It's normal for students to deal with anxiety before a big test.

It's normal for students to deal with anxiety before a big test.

It's unusual for that test to occur 40 feet off the ground.

Olivia Hilderbrant, a student in the Delaware Area Career Center's power-line technician program, said that nervousness went away quickly as she practiced climbing. The feelings of anxiety were replaced by exhilaration as she progressed through the program, she said.

"At the beginning, we got up 10 feet and it was pretty scary," she said. "Once you hit 40, it's like your fear is gone."

Hilderbrant and her classmates will face a new test this week when the career center's north campus hosts the Power Line Rodeo for the first time. DACC students will compete Friday, May 2, against students from the Tri-County Career Center in Nelsonville and the Mid-East Career Center in Zanesville.

Weather permitting, the schools will compete in two events starting at 8:30 a.m., instructor Mike Lewis said.

The first event will be a "hurt-man rescue" in which students work to get a dummy safely from a utility pole to the ground.

"It could be an electrical accident; it could be a seizure ... whatever the reason, you're going to rescue that person and they have to do it within a four-minute time frame," Lewis said.

The second event will be a mystery challenge involving other skills the students practice daily on utility poles.

While students learn all of the basics at DACC, they will not work around energized lines until they leave the school and work in the industry as an apprentice.

Lewis said students will be judged on their safety, speed and skill by retired linemen.

"I'm hoping that (the students) learn that this is a job, but it can also be fun," Lewis said.

The rodeo also will give students a chance to network with potential employers. Representatives from companies such as American Electric Power, Consolidated Electric and Westerville Municipal Electric have been invited to attend and meet the program's students.

Mason Hill, a senior at Delaware Hayes High School, competed at last year's rodeo in Nelsonville. He said he thinks his class, like a sports team, will have an advantage by hosting the event on home turf.

"It's a lot different from our poles to theirs," he said. "It's just a different setup."

Hill said he originally was set on training to be a diesel mechanic, but seeing students working on power lines during a sophomore-year visit to DACC changed his mind.

"I just got in it because they got to climb up 40 feet in the air, and I thought that was pretty cool," he said. "I didn't get in it for the money -- I found out you make a lot of money after I got in it."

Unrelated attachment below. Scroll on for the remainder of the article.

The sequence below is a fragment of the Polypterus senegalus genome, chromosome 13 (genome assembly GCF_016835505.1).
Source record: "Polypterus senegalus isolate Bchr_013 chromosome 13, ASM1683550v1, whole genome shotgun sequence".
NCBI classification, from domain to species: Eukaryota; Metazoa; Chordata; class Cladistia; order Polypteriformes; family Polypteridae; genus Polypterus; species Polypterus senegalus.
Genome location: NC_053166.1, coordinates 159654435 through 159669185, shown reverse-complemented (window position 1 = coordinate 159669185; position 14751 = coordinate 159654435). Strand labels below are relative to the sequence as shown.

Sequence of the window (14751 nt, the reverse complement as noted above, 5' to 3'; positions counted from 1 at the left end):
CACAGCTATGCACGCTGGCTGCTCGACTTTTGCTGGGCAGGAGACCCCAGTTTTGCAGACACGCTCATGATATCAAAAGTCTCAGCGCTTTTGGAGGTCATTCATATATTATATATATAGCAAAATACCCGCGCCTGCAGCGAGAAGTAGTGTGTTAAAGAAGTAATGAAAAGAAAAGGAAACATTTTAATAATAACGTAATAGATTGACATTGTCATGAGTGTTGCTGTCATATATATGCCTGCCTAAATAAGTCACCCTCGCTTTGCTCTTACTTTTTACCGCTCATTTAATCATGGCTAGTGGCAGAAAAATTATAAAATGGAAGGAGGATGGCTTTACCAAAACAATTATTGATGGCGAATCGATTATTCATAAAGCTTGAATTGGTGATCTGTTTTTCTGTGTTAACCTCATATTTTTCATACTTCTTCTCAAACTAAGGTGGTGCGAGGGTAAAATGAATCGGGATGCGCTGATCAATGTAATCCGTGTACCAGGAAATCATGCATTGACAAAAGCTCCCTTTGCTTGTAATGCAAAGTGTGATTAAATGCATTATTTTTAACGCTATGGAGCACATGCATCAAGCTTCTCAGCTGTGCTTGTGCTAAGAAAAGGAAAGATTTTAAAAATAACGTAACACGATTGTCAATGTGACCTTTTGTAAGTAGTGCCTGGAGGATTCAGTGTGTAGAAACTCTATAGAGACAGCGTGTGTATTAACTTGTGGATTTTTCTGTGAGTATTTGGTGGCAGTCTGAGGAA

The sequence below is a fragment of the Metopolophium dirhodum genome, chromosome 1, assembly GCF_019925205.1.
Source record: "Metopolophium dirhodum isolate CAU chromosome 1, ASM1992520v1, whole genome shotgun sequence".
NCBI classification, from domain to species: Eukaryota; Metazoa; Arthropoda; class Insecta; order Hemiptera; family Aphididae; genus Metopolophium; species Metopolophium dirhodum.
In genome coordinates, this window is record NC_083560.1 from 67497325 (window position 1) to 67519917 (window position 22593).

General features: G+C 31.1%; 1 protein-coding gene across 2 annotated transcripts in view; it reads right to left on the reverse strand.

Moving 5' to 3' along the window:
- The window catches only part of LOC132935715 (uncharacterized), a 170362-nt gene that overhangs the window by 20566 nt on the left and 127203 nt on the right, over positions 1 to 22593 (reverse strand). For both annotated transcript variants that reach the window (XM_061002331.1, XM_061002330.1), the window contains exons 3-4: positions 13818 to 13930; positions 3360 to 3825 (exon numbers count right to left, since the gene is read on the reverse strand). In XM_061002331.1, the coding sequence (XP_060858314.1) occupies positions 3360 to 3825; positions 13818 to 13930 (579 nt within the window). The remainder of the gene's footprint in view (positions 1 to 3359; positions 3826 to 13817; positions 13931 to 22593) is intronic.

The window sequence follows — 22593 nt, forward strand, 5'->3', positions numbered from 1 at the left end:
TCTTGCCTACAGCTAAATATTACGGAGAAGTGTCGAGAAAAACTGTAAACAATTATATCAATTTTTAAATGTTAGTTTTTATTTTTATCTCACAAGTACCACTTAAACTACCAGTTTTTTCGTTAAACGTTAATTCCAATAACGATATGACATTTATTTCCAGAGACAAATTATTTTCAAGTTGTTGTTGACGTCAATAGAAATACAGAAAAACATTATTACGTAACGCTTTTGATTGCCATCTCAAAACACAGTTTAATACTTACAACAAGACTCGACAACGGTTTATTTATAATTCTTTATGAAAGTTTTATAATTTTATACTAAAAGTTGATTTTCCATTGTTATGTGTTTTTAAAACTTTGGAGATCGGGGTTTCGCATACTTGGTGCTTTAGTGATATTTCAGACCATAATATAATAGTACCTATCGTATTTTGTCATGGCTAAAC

Lewis said power-line technicians can make a decent living, especially if they're willing to travel. He said apprentice linemen start at $17 to $18 per hour, while experienced workers can make between $37 and $40 per hour.

Hilderbrant, a junior at Olentangy High School, said the chance to earn a good living is great, but it's not the best part of the job.

"I like the idea of being outside and active -- constantly doing something," she said.

Lewis said he's looking for students who love being outdoors and are not afraid of heights. He said students with an athletic or manual-labor background also make good power-line technicians.

"We're looking for stamina to do this job," he said. "It takes a lot of strength."

Lewis should know what makes a good technician. He worked at AEP for 35 years, including 10 years as an instructor in the company's adult-training program.

The career center sought out Lewis to start up its power-line technician program three years ago. Sixteen students now are involved in the program, which serves students in the Big Walnut, Buckeye Valley, Delaware, Olentangy, Westerville and Worthington school districts.

Lewis said five of the program's first seven graduates now work in the utility industry.

Hill said he's grown up a lot through his work in the power-line technician program. He said students constantly have to work with their teammates to maintain a safe work environment.

"Here you learn a lot of team-building skills and how to work well with others," he said.

Hilderbrant agreed, noting her fellow students are always watching out for her.

"I love the fact that it's like a brotherhood and sisterhood," she said. "It's one big family."